Working Notes: Health Matters
In a context of intense focus on the economic and financial difficulties facing the country, the Irish health system remains one of the few issues capable of taking centre stage in media and public discussion. We now find ourselves faced with not just the kind of health service crises that have characterised the past two decades but with new problems arising from the fact that the recession itself will have a major ‘health impact’.
On the one hand, poverty and financial worries, anxiety about the future, and the stresses associated with joblessness are all likely to take a serious toll on people’s health. On the other, the need to address the deficit in the public finances will mean it will be harder and harder to sustain, let alone improve, health service provision.
This, then, hardly seems an opportune time to advocate radical reform of the health system. Yet the now oft-quoted comment of White House Chief of Staff, Rahm Emanuel, ‘never let a good crisis go to waste’, is a reminder that economic and social upheaval can bring an openness to critically assess existing policies and practices and to explore alternative approaches that previously might have been dismissed as unworkable or politically unacceptable.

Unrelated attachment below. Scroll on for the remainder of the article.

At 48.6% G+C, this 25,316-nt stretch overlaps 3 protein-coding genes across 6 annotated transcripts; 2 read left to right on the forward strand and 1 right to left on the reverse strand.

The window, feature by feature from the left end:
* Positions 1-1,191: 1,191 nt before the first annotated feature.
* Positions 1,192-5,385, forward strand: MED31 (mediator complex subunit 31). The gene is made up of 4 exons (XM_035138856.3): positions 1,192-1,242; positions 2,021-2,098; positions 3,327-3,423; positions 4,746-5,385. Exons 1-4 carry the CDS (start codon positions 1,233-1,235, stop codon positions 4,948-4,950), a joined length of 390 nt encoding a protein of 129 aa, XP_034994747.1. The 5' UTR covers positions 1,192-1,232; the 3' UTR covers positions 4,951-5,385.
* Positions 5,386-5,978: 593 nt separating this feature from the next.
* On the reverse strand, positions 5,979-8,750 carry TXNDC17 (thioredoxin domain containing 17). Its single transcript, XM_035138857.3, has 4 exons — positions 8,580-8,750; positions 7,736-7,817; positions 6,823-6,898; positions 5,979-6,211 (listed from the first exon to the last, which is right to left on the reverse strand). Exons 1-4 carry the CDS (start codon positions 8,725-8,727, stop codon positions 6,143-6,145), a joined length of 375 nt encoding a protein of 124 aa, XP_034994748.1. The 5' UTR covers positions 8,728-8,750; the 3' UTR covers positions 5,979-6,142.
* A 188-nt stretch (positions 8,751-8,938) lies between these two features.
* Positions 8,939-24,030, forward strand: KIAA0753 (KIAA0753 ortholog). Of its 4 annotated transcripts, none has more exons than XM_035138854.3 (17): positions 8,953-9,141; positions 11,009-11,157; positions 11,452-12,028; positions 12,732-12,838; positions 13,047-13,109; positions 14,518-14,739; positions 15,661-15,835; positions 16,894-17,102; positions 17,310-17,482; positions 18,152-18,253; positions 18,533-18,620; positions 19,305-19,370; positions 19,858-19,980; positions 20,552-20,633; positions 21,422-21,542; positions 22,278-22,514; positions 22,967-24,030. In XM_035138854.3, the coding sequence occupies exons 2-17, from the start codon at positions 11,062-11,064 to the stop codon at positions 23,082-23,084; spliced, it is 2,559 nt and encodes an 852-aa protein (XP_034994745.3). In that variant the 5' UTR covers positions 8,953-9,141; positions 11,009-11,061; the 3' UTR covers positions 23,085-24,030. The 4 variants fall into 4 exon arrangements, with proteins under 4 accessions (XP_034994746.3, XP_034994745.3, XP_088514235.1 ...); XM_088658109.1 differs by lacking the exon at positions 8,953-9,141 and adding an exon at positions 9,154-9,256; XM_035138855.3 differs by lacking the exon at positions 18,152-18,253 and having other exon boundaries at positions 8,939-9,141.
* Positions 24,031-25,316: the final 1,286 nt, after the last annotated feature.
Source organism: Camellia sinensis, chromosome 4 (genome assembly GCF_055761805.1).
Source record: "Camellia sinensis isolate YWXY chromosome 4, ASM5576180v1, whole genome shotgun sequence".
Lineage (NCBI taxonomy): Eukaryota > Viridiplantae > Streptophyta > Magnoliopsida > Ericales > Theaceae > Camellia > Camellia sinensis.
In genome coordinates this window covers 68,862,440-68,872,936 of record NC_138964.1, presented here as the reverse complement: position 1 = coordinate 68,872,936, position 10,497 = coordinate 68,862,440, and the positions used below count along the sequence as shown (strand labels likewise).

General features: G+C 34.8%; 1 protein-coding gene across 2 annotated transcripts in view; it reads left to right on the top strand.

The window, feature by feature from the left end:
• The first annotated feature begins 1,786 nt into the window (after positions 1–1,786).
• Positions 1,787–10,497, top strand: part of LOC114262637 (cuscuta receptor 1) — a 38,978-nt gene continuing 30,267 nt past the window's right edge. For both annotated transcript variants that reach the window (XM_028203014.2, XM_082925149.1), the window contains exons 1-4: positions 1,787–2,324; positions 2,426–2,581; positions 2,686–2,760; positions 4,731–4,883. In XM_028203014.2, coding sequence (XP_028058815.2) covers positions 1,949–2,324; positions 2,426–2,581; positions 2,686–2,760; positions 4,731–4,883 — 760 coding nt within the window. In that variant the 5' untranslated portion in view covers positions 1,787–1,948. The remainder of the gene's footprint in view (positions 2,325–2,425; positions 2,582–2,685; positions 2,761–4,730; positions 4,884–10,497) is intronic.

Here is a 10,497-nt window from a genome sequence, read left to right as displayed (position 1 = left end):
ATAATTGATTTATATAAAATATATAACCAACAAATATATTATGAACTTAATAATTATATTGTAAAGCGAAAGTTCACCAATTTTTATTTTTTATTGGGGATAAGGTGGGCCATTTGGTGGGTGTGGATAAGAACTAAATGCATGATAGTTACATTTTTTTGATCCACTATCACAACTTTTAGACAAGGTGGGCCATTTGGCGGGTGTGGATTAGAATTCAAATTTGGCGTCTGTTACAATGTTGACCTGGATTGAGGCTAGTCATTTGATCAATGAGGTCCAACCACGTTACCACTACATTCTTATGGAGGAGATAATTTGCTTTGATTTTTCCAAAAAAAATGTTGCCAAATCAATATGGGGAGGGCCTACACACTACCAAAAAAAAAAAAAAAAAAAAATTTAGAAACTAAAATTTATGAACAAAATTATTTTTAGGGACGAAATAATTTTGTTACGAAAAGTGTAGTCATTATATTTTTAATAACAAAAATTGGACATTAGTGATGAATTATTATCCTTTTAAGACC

Two of the contributors to this issue of Working Notes, Sara Burke and Fergus O’Ferrall, suggest that the economic and social crisis could provide the impetus to institute far-reaching change in the financing and delivery of health care in Ireland. They emphasise the need to seize the opportunity to finally move away from the current inequitable and inefficient two-tier structure and put in place a system of universal health care with equal access for all based on need, not income. Another of our contributors, Gerry O’Hanlon SJ, is also clear that change is required and says, ‘Our two-tier system in Ireland is a scandal: it offends against justice and the socially inclusive practice of Jesus Christ, and it requires radical reform.’... read more
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|Universal Health Insurance: What is it and would it be effective in Ireland?||Some Christian Perspectives on Health and Sickness|
|Irish Health Services: Money, Inequality and Politics||Alcohol: A Key Public Health Issue|
Posted in Health Policy News